Isabelle Huppert is elegantly transgressive in Paul Verhoeven’s disturbing Elle.
She may be the beauty or the beastby Alexa Dalby
CAUTION: Here be spoilers
What could be the sounds of very rough sex over the titles create a jolting start to Elle. When the screen clears we see that what’s happening is in fact a brutal rape. The black-masked rapist escapes through the open French windows, leaving Isabelle Huppert lying bleeding on the wood floor of her upmarket home amid smashed china. Her reaction is unexpected – she calmly sweeps up the pieces, washes off the blood and orders a takeaway. It’s only days later that she – apparently unconcernedly – breaks the news around a dinner table.
Paul Verhoeven’s dark Elle is a portrait of a complex woman. Isabelle Huppert is Michele, the head of a video games company in Paris that produces violent rape fantasies. She’s tough, self-contained. And there’s something far back in her past that prompts an outburst from a stranger in a cafe and a continued mistrust of the media. It’s a secret that’s gradually revealed, and the way in which she was implicated may be one of the drivers of her behaviour now.
After the rape, Michele receives a text from her rapist. It’s almost a compliment. She doesn’t report the rape to the police but instead, both on her own and with the help of the staff at her company, she determinedly investigates possible rapists in her circle in a kind of whodunnit thread that runs lightly through the film.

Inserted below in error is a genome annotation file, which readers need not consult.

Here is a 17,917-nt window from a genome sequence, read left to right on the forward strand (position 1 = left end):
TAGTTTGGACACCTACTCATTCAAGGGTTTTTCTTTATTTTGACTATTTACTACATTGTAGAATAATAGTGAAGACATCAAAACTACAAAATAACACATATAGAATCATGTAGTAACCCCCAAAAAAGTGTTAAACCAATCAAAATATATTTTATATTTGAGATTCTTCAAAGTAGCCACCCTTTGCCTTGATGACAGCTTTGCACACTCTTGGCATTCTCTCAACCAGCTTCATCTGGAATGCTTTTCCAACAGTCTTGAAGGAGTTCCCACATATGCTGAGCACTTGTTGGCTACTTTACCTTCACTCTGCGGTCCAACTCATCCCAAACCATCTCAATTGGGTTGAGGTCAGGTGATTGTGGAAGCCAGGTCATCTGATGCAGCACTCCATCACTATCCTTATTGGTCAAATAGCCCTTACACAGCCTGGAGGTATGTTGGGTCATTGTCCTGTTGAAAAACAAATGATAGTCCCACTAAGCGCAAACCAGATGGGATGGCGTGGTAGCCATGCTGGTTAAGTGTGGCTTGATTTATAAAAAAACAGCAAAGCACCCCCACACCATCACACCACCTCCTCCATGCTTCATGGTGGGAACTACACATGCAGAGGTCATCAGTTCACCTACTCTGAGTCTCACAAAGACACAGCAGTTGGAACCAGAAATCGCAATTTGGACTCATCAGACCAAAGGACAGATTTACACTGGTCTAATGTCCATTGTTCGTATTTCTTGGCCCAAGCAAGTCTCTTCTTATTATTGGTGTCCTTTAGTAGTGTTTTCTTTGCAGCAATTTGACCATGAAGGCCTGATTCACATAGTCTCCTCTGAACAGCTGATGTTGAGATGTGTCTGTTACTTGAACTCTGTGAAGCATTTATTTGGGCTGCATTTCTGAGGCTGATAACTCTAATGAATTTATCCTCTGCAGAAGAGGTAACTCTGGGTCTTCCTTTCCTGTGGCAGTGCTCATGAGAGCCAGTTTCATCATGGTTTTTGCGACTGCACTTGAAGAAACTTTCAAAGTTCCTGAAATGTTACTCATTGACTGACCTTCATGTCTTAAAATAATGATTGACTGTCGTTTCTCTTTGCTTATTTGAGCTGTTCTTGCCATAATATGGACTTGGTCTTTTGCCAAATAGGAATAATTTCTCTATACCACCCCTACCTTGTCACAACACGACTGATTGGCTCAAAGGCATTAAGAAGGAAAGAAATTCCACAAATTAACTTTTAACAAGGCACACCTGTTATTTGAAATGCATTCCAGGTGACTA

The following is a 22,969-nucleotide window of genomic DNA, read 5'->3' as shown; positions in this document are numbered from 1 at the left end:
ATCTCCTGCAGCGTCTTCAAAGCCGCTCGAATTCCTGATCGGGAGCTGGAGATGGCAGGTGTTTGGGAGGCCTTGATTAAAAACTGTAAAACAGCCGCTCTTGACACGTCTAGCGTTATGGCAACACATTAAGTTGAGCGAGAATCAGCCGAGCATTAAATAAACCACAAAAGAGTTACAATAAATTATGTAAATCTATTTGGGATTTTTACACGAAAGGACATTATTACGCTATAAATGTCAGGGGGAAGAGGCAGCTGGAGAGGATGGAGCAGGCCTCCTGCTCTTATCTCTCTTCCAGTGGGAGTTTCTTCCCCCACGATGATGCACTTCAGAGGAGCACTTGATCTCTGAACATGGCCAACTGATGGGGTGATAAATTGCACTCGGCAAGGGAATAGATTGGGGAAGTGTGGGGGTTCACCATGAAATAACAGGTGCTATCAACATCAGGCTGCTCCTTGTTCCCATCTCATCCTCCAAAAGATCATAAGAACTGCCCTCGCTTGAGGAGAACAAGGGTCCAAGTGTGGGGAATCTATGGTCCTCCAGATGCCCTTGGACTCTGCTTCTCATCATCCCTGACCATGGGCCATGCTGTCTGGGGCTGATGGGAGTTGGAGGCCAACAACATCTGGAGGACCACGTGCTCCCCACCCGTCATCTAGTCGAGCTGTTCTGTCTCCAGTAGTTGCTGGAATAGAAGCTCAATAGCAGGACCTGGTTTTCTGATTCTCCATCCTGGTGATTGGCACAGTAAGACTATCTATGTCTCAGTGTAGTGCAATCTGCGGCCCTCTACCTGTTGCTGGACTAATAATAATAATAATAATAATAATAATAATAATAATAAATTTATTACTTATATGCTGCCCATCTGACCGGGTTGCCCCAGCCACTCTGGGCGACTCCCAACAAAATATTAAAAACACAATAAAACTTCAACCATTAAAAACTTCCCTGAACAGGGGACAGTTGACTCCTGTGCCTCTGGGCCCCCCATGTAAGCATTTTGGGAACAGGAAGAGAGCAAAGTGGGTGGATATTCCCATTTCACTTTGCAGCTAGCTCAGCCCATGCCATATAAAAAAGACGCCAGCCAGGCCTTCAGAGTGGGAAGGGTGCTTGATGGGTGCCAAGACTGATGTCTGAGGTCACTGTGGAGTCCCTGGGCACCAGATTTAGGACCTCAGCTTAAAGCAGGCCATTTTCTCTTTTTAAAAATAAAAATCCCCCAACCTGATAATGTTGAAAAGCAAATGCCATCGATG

Meanwhile, she’s dealing with her complex, often irritating, family relationships. She has a weak ex-husband (Charles Birling) with a new yoga-teacher girlfriend, of whom she’s jealous; a slacker son (Jonas Bloquet) with a domineering pregnant girlfriend (Alice Isaaz), whom she despises; and a flighty botoxed elderly mother (Judith Magre) who is planning to marry her toy boy.
She has a business partner and friend (Anne Consigny), with whose husband (Christian Berkel) she is having an affair; and she has neighbours that she secretly watches – a handsome banker (Laurent Lafitte) and his religious wife (Virginie Efira). Michele organises a typically French comedy of manners get-together of all of them over a formal dinner at Christmas.
Only an actress as subtle as Huppert could convey Michele’s complexity. She is inscrutable yet her emotions flicker beneath the skin. Outwardly steely, inwardly controlling her desire and sexuality. She can be deliciously nasty. She may be a masochist but she is certainly not a victim. Maybe she experiences shame and guilt, but she says that “shame doesn’t stop you from doing what you want”. Maybe she almost expects what happened to her to happen because of her past and she’s trying to exorcise the memory.
David Birke’s screenplay based on Philippe Djian’s novel Oh… is a perplexing mixture that refuses to be tied down to any genre and it revolves around an exceptional central performance. Verhoeven, after Showgirls and Basic Instinct, is as provocative as ever but rape-revenge horror-satire Elle is on a different more dangerous and unpredictable, European art-house plane altogether.
Elle premiered at the Cannes Film Festival and is released on 10 March 2016 in the UK.